I would not pay out anything to other heirs until you have been reimbursed. For example, if the final expenses will be $20,000 and you have to front some of that, I would not distribute proceeds from the sale of the condo or from checking or other accounts until you are reimbursed. Of course, accounts with named beneficiaries will be paid out, but for accounts that are in the estate, you are under no obligation to pay anything out until the assets are settled. Communication is key though - tell siblings final expenses will cost x; ideally they should all kick in and cover a portion and be reimbursed, but if not, provide a full accounting and periodic updates.

Good luck, it will all get done.

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AllieTB1323
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Re: Post Mortem Settlement

Post by AllieTB1323 » Sat Aug 11, 2018 1:24 pm

NotWhoYouThink wrote:
Sat Aug 11, 2018 11:09 am
Also check her state's unclaimed funds website. If there was uncertainty over her tax filing there may be other accounts out there that have been forgotten. Actually, it's a good idea to check that every few years anyway.

I'm sorry for your family's loss.

Excellent suggestion, we found both my mom/step father and my FIL had fairly large amounts of money sitting at the state's unclaimed property site.

vested1
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Re: Post Mortem Settlement

Post by vested1 » Sat Aug 11, 2018 4:57 pm

daveydoo wrote:
Sat Aug 11, 2018 12:11 pm
vested1 wrote:
Fri Aug 10, 2018 11:13 am
...I've found that regardless of my good intentions, emotions run high at times, and motives are questioned...
This is influenced by the fact that it's your wife, not you, who is the blood relative, imo. I think this arrangement invites suspicion and many families would not be comfortable with it.

So sorry about your MIL. You may have some remarkable expertise but it's best, imo, if your wife or another interested and/or capable sibling of hers were to take the lead.
In a perfect world, I would more than happy to take this route. However, past experience with dealing with her care eliminates this option. They are all grateful now, but occasionally emotion gets the better of either one of the men.

vested1
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Re: Post Mortem Settlement

Post by vested1 » Tue Aug 28, 2018 9:50 am

Update: Making progress on all fronts, but some agencies have put up what I consider unreasonable roadblocks to getting all affairs settled.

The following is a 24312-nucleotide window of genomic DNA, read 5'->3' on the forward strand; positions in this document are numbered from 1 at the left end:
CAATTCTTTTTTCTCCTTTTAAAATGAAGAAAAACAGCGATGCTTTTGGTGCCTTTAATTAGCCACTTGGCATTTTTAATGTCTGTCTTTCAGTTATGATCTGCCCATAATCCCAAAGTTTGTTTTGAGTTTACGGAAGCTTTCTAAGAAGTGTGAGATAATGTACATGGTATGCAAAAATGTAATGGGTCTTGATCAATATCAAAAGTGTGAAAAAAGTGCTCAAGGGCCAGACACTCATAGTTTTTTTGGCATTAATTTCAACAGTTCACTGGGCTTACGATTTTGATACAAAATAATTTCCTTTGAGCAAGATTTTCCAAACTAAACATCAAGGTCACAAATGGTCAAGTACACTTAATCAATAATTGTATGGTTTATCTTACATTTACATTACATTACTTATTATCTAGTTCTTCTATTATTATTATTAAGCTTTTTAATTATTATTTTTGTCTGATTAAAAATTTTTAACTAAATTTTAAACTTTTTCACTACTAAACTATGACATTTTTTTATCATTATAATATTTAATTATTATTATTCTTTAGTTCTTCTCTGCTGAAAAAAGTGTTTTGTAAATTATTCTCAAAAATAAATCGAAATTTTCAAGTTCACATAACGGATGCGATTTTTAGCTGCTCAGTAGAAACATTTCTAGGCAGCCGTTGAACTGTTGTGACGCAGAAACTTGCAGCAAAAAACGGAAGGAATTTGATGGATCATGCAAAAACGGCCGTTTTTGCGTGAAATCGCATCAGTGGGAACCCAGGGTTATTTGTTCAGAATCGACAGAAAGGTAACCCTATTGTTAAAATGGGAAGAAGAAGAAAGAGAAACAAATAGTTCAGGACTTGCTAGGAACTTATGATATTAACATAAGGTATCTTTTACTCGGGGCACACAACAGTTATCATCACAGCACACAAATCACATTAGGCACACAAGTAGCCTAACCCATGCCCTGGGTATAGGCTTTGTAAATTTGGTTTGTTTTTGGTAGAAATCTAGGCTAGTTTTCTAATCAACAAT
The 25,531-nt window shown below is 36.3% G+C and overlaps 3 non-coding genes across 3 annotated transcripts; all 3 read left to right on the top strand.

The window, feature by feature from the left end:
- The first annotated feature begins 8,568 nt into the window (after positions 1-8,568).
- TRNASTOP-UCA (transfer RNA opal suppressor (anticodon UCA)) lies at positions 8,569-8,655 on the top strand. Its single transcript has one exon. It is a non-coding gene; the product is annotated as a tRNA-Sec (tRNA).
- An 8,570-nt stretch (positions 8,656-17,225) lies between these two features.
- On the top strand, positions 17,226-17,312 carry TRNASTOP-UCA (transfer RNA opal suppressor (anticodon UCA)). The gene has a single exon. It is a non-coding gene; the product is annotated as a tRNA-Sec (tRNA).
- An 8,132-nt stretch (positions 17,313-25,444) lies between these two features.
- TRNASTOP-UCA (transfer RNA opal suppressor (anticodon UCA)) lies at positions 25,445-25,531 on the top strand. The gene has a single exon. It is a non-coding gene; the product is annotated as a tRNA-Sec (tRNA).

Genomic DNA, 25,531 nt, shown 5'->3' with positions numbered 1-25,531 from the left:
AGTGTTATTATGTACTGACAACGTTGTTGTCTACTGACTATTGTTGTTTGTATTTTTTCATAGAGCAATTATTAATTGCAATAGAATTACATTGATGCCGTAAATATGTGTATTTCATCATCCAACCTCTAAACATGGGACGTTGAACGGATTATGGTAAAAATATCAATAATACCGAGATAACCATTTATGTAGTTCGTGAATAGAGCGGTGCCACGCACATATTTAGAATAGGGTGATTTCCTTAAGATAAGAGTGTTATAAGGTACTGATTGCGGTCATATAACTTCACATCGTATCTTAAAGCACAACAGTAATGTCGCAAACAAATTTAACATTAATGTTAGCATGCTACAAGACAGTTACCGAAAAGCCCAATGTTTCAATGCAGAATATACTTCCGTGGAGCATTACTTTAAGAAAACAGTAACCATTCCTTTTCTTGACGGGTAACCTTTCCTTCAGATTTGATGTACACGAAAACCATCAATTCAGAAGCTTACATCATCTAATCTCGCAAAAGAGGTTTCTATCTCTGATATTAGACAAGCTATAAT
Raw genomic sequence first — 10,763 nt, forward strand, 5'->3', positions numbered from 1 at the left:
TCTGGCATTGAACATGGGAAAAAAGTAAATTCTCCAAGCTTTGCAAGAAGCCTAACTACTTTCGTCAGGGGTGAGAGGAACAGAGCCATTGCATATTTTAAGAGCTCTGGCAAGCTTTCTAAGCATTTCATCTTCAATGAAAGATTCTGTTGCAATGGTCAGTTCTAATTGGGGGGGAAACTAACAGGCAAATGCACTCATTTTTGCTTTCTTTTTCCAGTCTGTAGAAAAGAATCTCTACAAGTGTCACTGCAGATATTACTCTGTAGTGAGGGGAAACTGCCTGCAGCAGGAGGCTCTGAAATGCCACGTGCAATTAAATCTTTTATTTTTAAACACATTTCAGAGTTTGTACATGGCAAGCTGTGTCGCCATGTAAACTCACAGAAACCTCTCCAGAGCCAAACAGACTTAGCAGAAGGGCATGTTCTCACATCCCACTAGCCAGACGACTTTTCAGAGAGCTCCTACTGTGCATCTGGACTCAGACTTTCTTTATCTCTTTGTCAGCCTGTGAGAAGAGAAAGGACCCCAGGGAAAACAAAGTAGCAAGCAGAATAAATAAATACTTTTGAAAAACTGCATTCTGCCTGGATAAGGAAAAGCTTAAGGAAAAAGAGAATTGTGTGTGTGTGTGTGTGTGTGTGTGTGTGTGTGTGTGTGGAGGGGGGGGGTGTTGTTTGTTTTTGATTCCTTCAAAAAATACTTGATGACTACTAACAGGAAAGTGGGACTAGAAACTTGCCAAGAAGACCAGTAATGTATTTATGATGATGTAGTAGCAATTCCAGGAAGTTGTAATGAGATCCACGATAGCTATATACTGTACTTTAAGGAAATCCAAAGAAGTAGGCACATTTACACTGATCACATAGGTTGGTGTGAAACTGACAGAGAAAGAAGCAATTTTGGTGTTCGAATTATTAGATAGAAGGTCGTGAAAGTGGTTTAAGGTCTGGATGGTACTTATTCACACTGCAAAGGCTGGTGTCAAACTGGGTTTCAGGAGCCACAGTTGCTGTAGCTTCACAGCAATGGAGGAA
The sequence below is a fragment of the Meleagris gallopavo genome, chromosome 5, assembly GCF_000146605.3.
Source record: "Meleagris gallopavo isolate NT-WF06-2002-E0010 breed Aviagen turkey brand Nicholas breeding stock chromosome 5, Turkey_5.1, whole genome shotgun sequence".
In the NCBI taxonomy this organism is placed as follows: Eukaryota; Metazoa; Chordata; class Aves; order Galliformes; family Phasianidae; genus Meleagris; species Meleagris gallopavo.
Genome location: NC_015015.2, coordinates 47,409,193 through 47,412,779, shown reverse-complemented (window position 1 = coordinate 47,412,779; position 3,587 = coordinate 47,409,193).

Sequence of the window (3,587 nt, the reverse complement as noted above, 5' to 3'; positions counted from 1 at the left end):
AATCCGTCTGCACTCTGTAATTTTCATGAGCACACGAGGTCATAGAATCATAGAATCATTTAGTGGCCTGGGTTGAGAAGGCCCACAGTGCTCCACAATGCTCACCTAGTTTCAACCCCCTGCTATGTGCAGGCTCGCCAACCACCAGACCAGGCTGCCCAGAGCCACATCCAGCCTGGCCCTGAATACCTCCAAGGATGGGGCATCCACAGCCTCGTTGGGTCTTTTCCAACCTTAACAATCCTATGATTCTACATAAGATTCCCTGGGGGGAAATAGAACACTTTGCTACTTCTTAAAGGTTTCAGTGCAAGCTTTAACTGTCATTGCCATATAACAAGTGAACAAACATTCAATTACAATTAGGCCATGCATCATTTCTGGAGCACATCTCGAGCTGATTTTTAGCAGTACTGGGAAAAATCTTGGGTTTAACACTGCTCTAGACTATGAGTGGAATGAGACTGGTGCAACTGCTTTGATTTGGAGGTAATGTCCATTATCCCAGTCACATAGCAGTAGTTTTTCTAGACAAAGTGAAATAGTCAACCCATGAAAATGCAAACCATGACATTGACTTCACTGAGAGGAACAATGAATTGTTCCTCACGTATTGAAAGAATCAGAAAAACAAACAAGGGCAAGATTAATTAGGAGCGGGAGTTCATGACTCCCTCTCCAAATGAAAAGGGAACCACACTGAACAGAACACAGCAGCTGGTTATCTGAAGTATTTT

For instance:

The city cemetery wants notarized forms filled out by my wife, and a $180 transfer fee for the niche before they will consider buying it back for 35% of the cost. They also demand a copy of the trust, which my mil's lawyer laughed at and told us not to provide.

Her Medicare supplemental and Part D provider, UHC, said they would send forms for my wife to fill out to authorize the end of premium payments and the refund of August premiums. I had sent them a death certificate already. What we got instead was a demand for Letters of Testamentary and/or Letters of Administration to release information we never asked for. When I called and basically threatened to involve her lawyer they suddenly got very helpful and will refund the premiums to the same checking account they were drawn from. We also got a confusing letter from them talking about Railroad Retirement benefits, and a refund for those, which she never had nor was eligible for.

We were curious about the annuity contract, but they demand Letters of Testamentary to send a copy as well, so we gave up on that one. If anyone knows what Letters of Testamentary are please respond. We have already paid the lawyer a considerable amount and don't want to add to that if possible.

vested1
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Re: Post Mortem Settlement

Post by vested1 » Tue Aug 28, 2018 10:07 am

BTW, the city cemetery's website was outdated, so the costs were inaccurate, as well as their policy for the possibility of selling back the niche to the city. They took no responsibility for the inaccuracies. They will consider buying the niche back for 35% of the current cost ($6,300) or $2,205, which is the most they will pay, stating that "negotiations" start there, and only if the city manager approves of going forward. They would also insist on being the go between on a private sale, getting their slice of the pie for changing a name on a paper ledger. Disgusting.

It turns out that my mil already paid the "endowment" fee (non-existing upkeep for the niche), which in non-refundable, and which no doubt will be charged to the new owner, if any.

Gill
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Re: Post Mortem Settlement

Post by Gill » Tue Aug 28, 2018 10:20 am